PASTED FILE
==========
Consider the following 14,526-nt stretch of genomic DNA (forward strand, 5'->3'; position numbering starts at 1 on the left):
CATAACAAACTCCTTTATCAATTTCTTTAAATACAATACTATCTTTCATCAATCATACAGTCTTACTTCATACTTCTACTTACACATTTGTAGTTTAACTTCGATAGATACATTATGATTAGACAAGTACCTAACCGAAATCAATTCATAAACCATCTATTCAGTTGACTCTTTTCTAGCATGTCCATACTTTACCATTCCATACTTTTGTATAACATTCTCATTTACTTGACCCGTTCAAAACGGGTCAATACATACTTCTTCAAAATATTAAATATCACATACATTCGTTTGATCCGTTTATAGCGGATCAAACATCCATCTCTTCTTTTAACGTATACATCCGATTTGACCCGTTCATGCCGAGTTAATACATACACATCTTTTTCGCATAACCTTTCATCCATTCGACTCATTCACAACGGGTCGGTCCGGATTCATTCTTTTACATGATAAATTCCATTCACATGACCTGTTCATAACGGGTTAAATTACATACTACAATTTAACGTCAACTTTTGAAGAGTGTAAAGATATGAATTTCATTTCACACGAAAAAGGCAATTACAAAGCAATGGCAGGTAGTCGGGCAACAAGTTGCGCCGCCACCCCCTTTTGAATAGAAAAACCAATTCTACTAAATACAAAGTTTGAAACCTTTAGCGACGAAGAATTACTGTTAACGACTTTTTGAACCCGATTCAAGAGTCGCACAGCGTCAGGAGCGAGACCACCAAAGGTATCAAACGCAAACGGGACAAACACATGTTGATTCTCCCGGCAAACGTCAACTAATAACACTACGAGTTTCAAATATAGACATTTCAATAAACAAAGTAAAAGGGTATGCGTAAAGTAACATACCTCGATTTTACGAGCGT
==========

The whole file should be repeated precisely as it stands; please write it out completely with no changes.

Consider the following 14,526-nt stretch of genomic DNA (forward strand, 5'->3'; position numbering starts at 1 on the left):
CATAACAAACTCCTTTATCAATTTCTTTAAATACAATACTATCTTTCATCAATCATACAGTCTTACTTCATACTTCTACTTACACATTTGTAGTTTAACTTCGATAGATACATTATGATTAGACAAGTACCTAACCGAAATCAATTCATAAACCATCTATTCAGTTGACTCTTTTCTAGCATGTCCATACTTTACCATTCCATACTTTTGTATAACATTCTCATTTACTTGACCCGTTCAAAACGGGTCAATACATACTTCTTCAAAATATTAAATATCACATACATTCGTTTGATCCGTTTATAGCGGATCAAACATCCATCTCTTCTTTTAACGTATACATCCGATTTGACCCGTTCATGCCGAGTTAATACATACACATCTTTTTCGCATAACCTTTCATCCATTCGACTCATTCACAACGGGTCGGTCCGGATTCATTCTTTTACATGATAAATTCCATTCACATGACCTGTTCATAACGGGTTAAATTACATACTACAATTTAACGTCAACTTTTGAAGAGTGTAAAGATATGAATTTCATTTCACACGAAAAAGGCAATTACAAAGCAATGGCAGGTAGTCGGGCAACAAGTTGCGCCGCCACCCCCTTTTGAATAGAAAAACCAATTCTACTAAATACAAAGTTTGAAACCTTTAGCGACGAAGAATTACTGTTAACGACTTTTTGAACCCGATTCAAGAGTCGCACAGCGTCAGGAGCGAGACCACCAAAGGTATCAAACGCAAACGGGACAAACACATGTTGATTCTCCCGGCAAACGTCAACTAATAACACTACGAGTTTCAAATATAGACATTTCAATAAACAAAGTAAAAGGGTATGCGTAAAGTAACATACCTCGATTTTACGAGCGT